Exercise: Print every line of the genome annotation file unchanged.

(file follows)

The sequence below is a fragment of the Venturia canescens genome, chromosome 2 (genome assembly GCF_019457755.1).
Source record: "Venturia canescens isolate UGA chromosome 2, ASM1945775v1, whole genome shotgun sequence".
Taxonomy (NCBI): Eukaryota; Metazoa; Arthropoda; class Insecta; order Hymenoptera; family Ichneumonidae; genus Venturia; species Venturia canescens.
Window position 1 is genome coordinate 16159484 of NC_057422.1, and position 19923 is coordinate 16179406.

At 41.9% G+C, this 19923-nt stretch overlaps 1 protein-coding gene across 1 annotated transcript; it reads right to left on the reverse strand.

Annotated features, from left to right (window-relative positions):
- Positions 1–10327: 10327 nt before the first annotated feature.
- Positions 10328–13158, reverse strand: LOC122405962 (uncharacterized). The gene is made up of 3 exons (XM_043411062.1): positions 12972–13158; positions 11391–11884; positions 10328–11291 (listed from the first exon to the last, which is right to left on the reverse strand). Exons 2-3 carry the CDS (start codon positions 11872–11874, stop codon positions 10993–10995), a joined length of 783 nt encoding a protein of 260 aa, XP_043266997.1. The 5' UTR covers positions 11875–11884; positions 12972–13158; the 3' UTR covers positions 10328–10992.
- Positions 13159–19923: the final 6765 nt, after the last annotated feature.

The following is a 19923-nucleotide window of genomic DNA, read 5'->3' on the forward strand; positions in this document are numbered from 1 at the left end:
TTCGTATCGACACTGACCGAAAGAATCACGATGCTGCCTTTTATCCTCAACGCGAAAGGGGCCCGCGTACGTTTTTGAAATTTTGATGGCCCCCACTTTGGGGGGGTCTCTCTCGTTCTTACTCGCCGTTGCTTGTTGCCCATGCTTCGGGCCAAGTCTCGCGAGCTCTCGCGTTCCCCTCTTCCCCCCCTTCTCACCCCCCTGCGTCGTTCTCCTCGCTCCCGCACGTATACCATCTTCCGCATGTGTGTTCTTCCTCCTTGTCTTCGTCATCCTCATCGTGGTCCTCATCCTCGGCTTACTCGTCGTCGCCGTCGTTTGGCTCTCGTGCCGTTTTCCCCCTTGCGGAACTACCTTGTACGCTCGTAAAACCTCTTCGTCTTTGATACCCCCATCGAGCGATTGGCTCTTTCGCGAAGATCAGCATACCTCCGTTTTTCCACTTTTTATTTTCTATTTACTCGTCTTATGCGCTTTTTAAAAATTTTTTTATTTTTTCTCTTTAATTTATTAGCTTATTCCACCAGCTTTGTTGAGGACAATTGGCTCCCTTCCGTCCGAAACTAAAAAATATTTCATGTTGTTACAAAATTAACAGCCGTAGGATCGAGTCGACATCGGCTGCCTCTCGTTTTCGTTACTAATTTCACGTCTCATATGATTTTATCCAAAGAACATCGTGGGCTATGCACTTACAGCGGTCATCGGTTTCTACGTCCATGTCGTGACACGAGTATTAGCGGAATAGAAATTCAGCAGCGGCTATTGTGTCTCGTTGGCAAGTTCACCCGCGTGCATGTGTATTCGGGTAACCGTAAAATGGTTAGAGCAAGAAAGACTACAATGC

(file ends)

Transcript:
The sequence below is a fragment of the Venturia canescens genome, chromosome 2 (genome assembly GCF_019457755.1).
Source record: "Venturia canescens isolate UGA chromosome 2, ASM1945775v1, whole genome shotgun sequence".
Taxonomy (NCBI): Eukaryota; Metazoa; Arthropoda; class Insecta; order Hymenoptera; family Ichneumonidae; genus Venturia; species Venturia canescens.
Window position 1 is genome coordinate 16159484 of NC_057422.1, and position 19923 is coordinate 16179406.

At 41.9% G+C, this 19923-nt stretch overlaps 1 protein-coding gene across 1 annotated transcript; it reads right to left on the reverse strand.

Annotated features, from left to right (window-relative positions):
- Positions 1–10327: 10327 nt before the first annotated feature.
- Positions 10328–13158, reverse strand: LOC122405962 (uncharacterized). The gene is made up of 3 exons (XM_043411062.1): positions 12972–13158; positions 11391–11884; positions 10328–11291 (listed from the first exon to the last, which is right to left on the reverse strand). Exons 2-3 carry the CDS (start codon positions 11872–11874, stop codon positions 10993–10995), a joined length of 783 nt encoding a protein of 260 aa, XP_043266997.1. The 5' UTR covers positions 11875–11884; positions 12972–13158; the 3' UTR covers positions 10328–10992.
- Positions 13159–19923: the final 6765 nt, after the last annotated feature.

The following is a 19923-nucleotide window of genomic DNA, read 5'->3' on the forward strand; positions in this document are numbered from 1 at the left end:
TTCGTATCGACACTGACCGAAAGAATCACGATGCTGCCTTTTATCCTCAACGCGAAAGGGGCCCGCGTACGTTTTTGAAATTTTGATGGCCCCCACTTTGGGGGGGTCTCTCTCGTTCTTACTCGCCGTTGCTTGTTGCCCATGCTTCGGGCCAAGTCTCGCGAGCTCTCGCGTTCCCCTCTTCCCCCCCTTCTCACCCCCCTGCGTCGTTCTCCTCGCTCCCGCACGTATACCATCTTCCGCATGTGTGTTCTTCCTCCTTGTCTTCGTCATCCTCATCGTGGTCCTCATCCTCGGCTTACTCGTCGTCGCCGTCGTTTGGCTCTCGTGCCGTTTTCCCCCTTGCGGAACTACCTTGTACGCTCGTAAAACCTCTTCGTCTTTGATACCCCCATCGAGCGATTGGCTCTTTCGCGAAGATCAGCATACCTCCGTTTTTCCACTTTTTATTTTCTATTTACTCGTCTTATGCGCTTTTTAAAAATTTTTTTATTTTTTCTCTTTAATTTATTAGCTTATTCCACCAGCTTTGTTGAGGACAATTGGCTCCCTTCCGTCCGAAACTAAAAAATATTTCATGTTGTTACAAAATTAACAGCCGTAGGATCGAGTCGACATCGGCTGCCTCTCGTTTTCGTTACTAATTTCACGTCTCATATGATTTTATCCAAAGAACATCGTGGGCTATGCACTTACAGCGGTCATCGGTTTCTACGTCCATGTCGTGACACGAGTATTAGCGGAATAGAAATTCAGCAGCGGCTATTGTGTCTCGTTGGCAAGTTCACCCGCGTGCATGTGTATTCGGGTAACCGTAAAATGGTTAGAGCAAGAAAGACTACAATGC